The first and the most important blow was delivered by Rams defensive tackle Aaron Donald.
A scintillating sack was not required. The two-time NFL defensive player of the year hit the right hand of New Orleans Saints quarterback Drew Brees in the first quarter, inflicting a thumb injury that knocked the future Hall of Famer out of Sunday’s game at the Coliseum.
On consecutive plays in the second half, linebacker Clay Matthews sacked Teddy Bridgewater, and defensive lineman Michael Brockers followed with another.
Those three plays — plus another controversial one that has become part and parcel of any game between these NFC powers — enabled the Rams to pull away from the Saints for a 27-9 victory before a crowd of 71,460.
On a day when quarterback Jared Goff passed and ran for touchdowns and Todd Gurley scored his first touchdown of the season, the defense was the difference as the Rams defeated the Saints in a rematch of last season’s NFC championship game.
“Our defense was outstanding from the jump,” said Rams coach Sean McVay, whose team improved to 2-0 heading into a “Sunday Night Football” game against the Cleveland Browns.
With Brees on the sideline, the Rams limited the Saints to 244 yards. They neutralized dual-threat running back Alvin Kamara and limited star receiver Michael Thomas to only 89 yards on 10 catches. That effort aided an offense that managed only two first-half field goals before scoring three second-half touchdowns.
“Hell of a day, hell of a day for them,” Goff said of the defense. “When they do that, it makes our job easy.”
Rams safeties Eric Weddle and John Johnson established an early tone when they sandwiched Saints tight end Jared Cook as he attempted to catch Brees’ second pass. The ball tipped off Cooks’ hands and Johnson caught it as he lay on the turf. The Rams converted the turnover into a field goal.
That set the stage for Donald.
After the Rams’ 30-27 season-opening victory over the Carolina Panthers, Donald expressed frustration about his performance. Facing constant double teams should not stop him from making plays, he said.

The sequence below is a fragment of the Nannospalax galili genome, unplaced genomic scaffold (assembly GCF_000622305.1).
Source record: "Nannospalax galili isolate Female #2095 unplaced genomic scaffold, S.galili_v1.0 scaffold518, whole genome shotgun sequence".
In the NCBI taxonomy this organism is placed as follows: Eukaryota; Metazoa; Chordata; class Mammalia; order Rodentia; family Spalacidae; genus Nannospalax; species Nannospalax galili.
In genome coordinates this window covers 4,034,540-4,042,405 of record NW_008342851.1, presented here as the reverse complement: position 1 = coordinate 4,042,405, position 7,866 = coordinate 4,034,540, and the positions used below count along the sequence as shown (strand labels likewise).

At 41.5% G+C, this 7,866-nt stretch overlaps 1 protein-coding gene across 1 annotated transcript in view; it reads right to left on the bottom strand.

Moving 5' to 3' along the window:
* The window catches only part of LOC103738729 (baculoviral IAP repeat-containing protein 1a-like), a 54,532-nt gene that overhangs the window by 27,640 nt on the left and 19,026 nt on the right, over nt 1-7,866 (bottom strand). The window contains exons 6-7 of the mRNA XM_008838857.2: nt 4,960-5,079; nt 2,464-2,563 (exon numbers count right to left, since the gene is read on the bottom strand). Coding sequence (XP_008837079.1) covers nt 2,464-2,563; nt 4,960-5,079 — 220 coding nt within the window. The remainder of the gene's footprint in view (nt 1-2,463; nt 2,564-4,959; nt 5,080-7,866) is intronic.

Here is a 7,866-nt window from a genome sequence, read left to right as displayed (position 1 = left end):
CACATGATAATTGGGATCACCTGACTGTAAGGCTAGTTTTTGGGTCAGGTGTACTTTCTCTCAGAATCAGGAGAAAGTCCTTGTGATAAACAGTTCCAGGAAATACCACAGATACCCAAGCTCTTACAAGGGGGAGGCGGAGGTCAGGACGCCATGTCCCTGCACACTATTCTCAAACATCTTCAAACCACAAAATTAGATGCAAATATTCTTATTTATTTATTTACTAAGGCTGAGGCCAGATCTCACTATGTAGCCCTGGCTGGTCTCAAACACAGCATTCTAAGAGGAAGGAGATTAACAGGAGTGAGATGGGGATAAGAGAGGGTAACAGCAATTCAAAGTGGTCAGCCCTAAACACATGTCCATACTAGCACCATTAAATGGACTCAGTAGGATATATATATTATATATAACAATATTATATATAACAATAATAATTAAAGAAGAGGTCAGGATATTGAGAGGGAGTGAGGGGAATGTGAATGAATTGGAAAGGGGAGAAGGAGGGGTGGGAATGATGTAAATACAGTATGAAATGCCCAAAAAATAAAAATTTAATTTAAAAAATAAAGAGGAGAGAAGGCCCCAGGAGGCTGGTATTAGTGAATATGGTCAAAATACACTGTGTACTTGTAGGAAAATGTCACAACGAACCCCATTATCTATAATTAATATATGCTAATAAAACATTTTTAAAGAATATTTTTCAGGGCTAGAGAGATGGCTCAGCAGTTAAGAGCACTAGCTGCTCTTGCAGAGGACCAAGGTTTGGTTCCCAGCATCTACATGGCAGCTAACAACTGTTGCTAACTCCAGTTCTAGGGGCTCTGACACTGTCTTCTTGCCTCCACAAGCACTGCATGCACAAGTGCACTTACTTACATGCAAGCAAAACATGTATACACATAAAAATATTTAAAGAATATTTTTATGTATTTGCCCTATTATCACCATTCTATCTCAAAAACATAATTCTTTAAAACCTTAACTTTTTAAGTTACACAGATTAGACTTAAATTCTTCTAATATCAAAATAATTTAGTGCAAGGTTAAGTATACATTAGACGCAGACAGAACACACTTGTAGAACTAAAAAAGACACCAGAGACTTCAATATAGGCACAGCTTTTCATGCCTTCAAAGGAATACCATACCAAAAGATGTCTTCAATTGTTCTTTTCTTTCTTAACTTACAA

Donald made a big one on Brees during the Saints’ second series.
“I smacked his hand,” Donald said.
The contact resembled an inadvertently violent high-five, and when the Saints got the ball back late in the quarter, Bridgewater was on the field.
“You’re hitting your hand on stuff all the time, helmets and stuff,” Brees said. “You might get jammed thumbs, jammed fingers different things where it swells up and what have you.
“But this felt like something a bit more significant that prevented me from gripping the ball.”
The Rams, while lavishing respectful praise on Brees and Bridgewater, were not complaining.
“Any time you lose a first-ballot hall of fame quarterback — a guy that’s the all-time leading passer — there’s definitely some things that you feel like, ‘All right, we’ve got to make sure we take advantage of this,’ ” McVay said.
Veteran cornerback Aqib Talib sensed a change.
“I always say confidence is everything in football,” he said, “so when Drew Brees goes out the game, confidence on the defense just goes through the roof.”
As does aggressiveness, cornerback Nickell Robey-Coleman said.
“You kind of sink your teeth in a little bit,” he said.
The Rams got a break when an apparent 87-yard fumble return for a touchdown by Saints defensive end Cameron Jordan was at first ruled an incomplete pass. Upon review, it was ruled a fumble, but because officials had whistled the play dead, the ball was spotted at the Saints’ 13-yard line.
On the ensuing drive, the Rams stopped Kamara on a fourth-and-one play on the Saints 48, setting up Greg Zuerlein’s second field goal for a 6-3 halftime lead.
After Gurley’s short touchdown run late in the third quarter put the Rams ahead, 13-6, Matthews and Brockers went to work. On second down, Matthews burst into the backfield, sacked Bridgewater and forced a fumble that was recovered by the Saints.
“You kind of feel a change of guard,” Matthews said, “A little bit of a swing of momentum.”
Brockers kept it going by sacking Bridgewater on the next play.
“After a while,” Brockers said of defensive momentum and how it affects an opposing offense, “it’s like an avalanche. It just piles on you.”
JoJo Natson’s punt return set up Goff’s short touchdown pass to Brandin Cooks for 20-6 lead. The Saints added a fourth-quarter field goal before Cooper Kupp’s 66-yard catch-and-run reception led to Goff’s sneak that sealed the victory.
“Every game is different and this game took us a little while to find it,” said Goff, who completed 19 of 28 passes for 283 yards and a touchdown. “Frankly, I don’t think it really matters. We win, we win.
“If we find it early, you’d obviously love that, but any way it happens, we are happy with it.”